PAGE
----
ISSN (Print) - 0012-9976 | ISSN (Online) - 2349-8846

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Caste Discrimination in Higher Education

The Future Agenda

The death of Rohith Vemula once again triggered an intense debate on the prevalence of caste discrimination in higher education. Addressing the situation from a legal perspective, the shortcomings of the existing legal norms on caste discrimination become apparent, especially when compared with the regulations on ragging. Effective measures to overcome caste discrimination in higher education are then the need of the hour.

The death of research scholar Rohith Vemula triggered an intense debate on caste discrimination and a demand was raised to enact the Rohith Act in order to overcome rampant caste discrimination in educational institutions. This demand draws a parallel link with the “Nirbhaya” rape case of 2012. In terms of similarities, both Nirbhaya and Rohith were enthusiastic, young and passed away at an early age. Both succumbed to social forces. However, the dissimilarity was associated with the nature of social forces that caused their deaths. For Nirbhaya, it was her gender and patriarchal forces that victimised her and in the case of Rohith, it was caste discrimination that abetted him to commit suicide.

Another peculiar difference was the role of the government. In the case of Nirbhaya: after massive protests, the government actively worked to address the issue of gender discrimination. It immediately constituted the Justice Verma Committee to suggest necessary changes in criminal laws for effective and speedy trials and justice in cases of sexual offences against women. The committee submitted its report in 30 days and the Criminal (Amendment) Law, 2013 was passed in less than four months of the incident. A stringent approach was adopted. Reforms were introduced in criminal procedural law, evidence law and the Indian Penal Code (IPC). On the contrary, in the Rohith case, although similar massive protests were witnessed not only in India but also abroad, the government neither constituted a judicial committee nor detained any culprits. In reality, caste has wider social and economic implications. As a result, the demand for Rohith Act necessitates due to the prevalence of caste discrimination in higher education (Thorat 2016)1 and to fulfil the constitutional commitment enshrined under Article 46. The article states that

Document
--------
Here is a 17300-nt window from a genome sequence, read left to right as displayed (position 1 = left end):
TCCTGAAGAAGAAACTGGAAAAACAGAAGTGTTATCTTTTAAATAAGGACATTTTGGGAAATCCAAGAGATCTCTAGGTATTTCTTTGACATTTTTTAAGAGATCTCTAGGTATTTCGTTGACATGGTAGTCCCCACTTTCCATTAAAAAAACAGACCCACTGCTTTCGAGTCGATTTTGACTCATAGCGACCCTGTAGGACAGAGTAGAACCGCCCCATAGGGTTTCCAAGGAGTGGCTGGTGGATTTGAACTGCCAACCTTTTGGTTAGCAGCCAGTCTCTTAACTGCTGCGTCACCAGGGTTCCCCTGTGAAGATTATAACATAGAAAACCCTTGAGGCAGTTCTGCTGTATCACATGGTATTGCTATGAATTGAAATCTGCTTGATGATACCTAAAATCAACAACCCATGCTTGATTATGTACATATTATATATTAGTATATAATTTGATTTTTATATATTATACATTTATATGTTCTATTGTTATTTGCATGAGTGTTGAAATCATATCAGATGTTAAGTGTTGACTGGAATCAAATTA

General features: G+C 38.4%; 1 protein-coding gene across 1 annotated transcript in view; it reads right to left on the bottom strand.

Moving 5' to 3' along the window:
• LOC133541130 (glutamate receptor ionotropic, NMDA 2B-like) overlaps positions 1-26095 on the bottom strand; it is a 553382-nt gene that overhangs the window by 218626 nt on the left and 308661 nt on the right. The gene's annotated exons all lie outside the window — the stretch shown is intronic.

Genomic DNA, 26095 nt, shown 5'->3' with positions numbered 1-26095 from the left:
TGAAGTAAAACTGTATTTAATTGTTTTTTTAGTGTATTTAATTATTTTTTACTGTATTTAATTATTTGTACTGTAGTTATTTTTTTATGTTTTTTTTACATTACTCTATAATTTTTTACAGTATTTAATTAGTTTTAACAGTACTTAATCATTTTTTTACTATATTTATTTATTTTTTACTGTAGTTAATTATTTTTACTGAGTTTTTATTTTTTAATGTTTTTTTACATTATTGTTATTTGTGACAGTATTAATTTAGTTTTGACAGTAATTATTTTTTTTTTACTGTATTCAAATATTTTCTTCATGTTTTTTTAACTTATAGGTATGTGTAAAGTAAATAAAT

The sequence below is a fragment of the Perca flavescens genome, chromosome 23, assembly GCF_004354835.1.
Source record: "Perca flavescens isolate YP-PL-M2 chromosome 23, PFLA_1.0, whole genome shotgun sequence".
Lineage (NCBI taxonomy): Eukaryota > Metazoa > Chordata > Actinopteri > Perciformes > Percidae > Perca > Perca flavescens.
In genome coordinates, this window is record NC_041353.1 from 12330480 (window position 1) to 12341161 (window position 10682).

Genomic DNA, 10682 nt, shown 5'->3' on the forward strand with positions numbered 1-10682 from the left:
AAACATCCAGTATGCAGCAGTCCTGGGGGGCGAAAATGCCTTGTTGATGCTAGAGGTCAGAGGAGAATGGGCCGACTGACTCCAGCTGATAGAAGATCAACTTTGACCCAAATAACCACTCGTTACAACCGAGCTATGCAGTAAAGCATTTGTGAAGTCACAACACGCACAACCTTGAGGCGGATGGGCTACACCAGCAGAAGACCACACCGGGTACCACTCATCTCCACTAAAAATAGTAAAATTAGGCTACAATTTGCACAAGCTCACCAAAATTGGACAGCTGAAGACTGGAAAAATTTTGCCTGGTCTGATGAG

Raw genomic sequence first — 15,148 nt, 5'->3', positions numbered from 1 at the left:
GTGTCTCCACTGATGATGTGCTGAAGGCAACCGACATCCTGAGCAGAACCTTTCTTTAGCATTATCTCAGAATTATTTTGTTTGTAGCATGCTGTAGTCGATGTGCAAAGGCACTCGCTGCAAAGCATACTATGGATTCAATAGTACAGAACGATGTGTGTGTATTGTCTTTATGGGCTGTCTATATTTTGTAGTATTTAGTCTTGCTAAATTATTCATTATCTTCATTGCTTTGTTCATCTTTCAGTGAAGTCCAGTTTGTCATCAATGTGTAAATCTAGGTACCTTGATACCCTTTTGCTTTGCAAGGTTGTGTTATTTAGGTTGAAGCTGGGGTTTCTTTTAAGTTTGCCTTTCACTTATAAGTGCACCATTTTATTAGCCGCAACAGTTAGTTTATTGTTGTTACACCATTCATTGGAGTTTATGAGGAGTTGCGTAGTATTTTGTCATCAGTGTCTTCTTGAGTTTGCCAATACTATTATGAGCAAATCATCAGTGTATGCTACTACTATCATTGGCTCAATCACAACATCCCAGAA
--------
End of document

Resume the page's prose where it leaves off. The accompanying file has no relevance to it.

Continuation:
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Updated On : 21st Apr, 2020
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